Former House Majority Eric Cantor has come in for a soft landing after his epic Republican primary defeat. The longtime Virginia lawmaker is joining a Wall Street investment bank as vice-chairman and managing director, The Washington Post reports.
The firm, Moelis & Co., said Cantor will be based in the New York office of the global company and will soon open an office in Washington. Moelis, with 500 employees, is known as fast-growing 'boutique' firm that advises companies and investors on mergers, acquisitions and risk.
It will use Cantor, 51, to help it compete for business, according to the Wall Street Journal, which broke the story. He will also advise corporate clients on takeovers and "other deals," the Journal reported.
It's certainly a change of career plans for Cantor, albeit it lucrative one, presumably. Cantor enjoyed a meteoric rise through the House Republican leadership. Once President Barack Obama was in office Cantor became a leading opposition voice to the administration's policies. Cantor was thought to be on-track to succeed John Boehner as the next House speaker.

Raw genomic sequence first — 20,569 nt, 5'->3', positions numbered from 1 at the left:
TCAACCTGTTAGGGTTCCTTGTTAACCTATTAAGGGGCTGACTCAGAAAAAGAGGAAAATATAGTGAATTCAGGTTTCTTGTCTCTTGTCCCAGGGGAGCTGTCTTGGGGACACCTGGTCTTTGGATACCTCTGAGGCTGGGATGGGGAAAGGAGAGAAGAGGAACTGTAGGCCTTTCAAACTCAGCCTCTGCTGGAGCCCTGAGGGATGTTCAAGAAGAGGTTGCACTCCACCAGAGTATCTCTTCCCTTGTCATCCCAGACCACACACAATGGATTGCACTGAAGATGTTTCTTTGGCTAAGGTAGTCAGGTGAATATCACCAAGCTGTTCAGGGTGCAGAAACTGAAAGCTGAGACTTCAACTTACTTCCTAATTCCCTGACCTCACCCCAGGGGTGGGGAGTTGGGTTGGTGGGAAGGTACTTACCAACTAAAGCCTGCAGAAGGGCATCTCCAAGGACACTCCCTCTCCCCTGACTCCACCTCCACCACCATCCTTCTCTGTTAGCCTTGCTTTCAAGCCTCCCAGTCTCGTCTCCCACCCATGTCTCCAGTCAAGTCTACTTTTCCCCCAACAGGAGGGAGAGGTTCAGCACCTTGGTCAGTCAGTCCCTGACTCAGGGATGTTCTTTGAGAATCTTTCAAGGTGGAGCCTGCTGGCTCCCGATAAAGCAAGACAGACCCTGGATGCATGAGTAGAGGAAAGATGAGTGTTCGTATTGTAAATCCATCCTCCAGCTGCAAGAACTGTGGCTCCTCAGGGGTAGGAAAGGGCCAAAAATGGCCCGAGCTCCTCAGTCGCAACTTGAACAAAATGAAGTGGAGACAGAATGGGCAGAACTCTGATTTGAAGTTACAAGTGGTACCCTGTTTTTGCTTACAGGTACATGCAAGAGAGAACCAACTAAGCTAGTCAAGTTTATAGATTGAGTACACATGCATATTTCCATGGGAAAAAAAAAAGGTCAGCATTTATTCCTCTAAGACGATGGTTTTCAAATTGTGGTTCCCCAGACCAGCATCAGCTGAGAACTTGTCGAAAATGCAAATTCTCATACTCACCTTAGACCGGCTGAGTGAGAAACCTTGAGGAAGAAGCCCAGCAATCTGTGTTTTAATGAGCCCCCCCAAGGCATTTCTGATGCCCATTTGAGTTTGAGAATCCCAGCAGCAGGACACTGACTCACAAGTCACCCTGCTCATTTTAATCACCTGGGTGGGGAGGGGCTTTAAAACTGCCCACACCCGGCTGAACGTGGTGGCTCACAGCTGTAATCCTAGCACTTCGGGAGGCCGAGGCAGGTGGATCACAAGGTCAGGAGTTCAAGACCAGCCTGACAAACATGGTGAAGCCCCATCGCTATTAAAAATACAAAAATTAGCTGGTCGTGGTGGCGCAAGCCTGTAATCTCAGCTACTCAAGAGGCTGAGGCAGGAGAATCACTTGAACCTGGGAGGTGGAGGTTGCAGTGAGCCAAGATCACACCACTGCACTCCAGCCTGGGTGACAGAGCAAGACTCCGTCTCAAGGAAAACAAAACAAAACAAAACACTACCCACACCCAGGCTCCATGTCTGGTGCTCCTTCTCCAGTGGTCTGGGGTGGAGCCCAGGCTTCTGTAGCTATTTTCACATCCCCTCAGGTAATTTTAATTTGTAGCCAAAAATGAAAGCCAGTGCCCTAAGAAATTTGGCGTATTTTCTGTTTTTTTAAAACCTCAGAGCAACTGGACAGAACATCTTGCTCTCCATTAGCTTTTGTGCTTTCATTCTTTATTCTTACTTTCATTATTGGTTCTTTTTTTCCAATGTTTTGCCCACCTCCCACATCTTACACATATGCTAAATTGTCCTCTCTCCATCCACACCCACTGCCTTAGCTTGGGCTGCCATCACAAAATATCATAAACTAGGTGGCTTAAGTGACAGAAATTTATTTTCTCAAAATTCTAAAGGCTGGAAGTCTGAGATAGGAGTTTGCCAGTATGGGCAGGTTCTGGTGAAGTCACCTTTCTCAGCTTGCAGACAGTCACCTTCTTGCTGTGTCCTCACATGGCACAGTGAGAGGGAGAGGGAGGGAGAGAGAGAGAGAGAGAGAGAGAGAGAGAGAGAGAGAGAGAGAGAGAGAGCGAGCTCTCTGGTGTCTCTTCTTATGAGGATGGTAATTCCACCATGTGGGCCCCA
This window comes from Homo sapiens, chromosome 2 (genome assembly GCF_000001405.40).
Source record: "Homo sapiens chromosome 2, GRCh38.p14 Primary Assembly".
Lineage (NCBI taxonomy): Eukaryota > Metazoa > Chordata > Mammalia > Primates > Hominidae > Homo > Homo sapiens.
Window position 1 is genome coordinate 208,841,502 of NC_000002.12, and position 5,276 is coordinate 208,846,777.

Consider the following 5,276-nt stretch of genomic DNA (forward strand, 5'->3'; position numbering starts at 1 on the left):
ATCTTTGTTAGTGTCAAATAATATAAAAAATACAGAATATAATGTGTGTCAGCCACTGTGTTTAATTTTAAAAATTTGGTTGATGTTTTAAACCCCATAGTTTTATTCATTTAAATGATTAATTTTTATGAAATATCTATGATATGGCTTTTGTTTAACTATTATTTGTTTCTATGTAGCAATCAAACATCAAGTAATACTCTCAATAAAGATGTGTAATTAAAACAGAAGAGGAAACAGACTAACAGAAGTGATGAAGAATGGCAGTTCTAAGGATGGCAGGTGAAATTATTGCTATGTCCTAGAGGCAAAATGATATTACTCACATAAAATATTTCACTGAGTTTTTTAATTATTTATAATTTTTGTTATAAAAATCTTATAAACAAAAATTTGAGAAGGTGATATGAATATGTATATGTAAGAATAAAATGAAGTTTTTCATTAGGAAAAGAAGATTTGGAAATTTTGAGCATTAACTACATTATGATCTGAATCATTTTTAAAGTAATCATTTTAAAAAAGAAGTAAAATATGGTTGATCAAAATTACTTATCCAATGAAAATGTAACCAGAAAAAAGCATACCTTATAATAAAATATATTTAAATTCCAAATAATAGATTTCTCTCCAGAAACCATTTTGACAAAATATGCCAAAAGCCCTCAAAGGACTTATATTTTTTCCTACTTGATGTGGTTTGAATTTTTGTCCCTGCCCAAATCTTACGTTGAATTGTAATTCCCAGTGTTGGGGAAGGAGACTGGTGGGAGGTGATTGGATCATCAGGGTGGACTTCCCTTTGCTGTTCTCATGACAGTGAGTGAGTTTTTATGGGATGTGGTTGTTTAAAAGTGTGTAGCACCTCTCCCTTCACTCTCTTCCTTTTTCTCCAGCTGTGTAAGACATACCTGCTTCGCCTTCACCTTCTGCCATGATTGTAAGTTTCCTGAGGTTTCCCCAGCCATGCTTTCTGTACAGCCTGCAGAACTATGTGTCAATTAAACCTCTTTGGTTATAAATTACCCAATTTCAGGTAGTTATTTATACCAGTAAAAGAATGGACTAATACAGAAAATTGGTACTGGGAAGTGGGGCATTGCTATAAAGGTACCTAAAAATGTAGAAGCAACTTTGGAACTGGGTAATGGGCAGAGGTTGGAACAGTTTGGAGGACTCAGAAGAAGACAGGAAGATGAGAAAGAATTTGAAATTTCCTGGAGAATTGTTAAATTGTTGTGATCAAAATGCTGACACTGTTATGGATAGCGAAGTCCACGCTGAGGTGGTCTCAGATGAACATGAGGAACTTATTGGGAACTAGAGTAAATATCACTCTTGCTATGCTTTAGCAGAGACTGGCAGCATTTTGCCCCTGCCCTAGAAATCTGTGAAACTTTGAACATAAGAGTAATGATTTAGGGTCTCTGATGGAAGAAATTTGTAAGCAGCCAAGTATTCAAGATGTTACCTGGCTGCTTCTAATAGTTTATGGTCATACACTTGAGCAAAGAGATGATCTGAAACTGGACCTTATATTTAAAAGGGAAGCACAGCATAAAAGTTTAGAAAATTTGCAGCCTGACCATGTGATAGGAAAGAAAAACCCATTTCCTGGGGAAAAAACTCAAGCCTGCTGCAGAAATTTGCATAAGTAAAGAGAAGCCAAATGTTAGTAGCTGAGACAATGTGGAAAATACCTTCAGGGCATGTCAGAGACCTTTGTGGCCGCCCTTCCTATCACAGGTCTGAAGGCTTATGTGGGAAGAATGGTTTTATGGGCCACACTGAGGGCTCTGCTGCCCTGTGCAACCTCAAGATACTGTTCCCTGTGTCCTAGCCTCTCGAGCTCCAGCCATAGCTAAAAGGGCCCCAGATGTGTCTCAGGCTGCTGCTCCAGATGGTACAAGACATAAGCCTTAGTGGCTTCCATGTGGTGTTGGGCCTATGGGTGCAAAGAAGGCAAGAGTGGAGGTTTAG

That all changed when Cantor unexpectedly lost his primary in the Richmond-area district he represented. Little-known economic professor Dave Brat, running a populist insurgent campaign, exploited Cantor's long absences from the district - though it's only about 70 miles from Washington, D.C., and generally painted the incumbent as out-of-touch.
Cantor stepped down as majority leader at the end of July, and left Congress early, on Aug. 18. His next job opportunity, with Moelis & Co., came along quickly, the Post notes. In a statement issued by the company early this morning, Cantor said: "The new model of independent banks offering conflict free advice, in a smaller more intimate environment, was a place where I knew my skills could help clients succeed."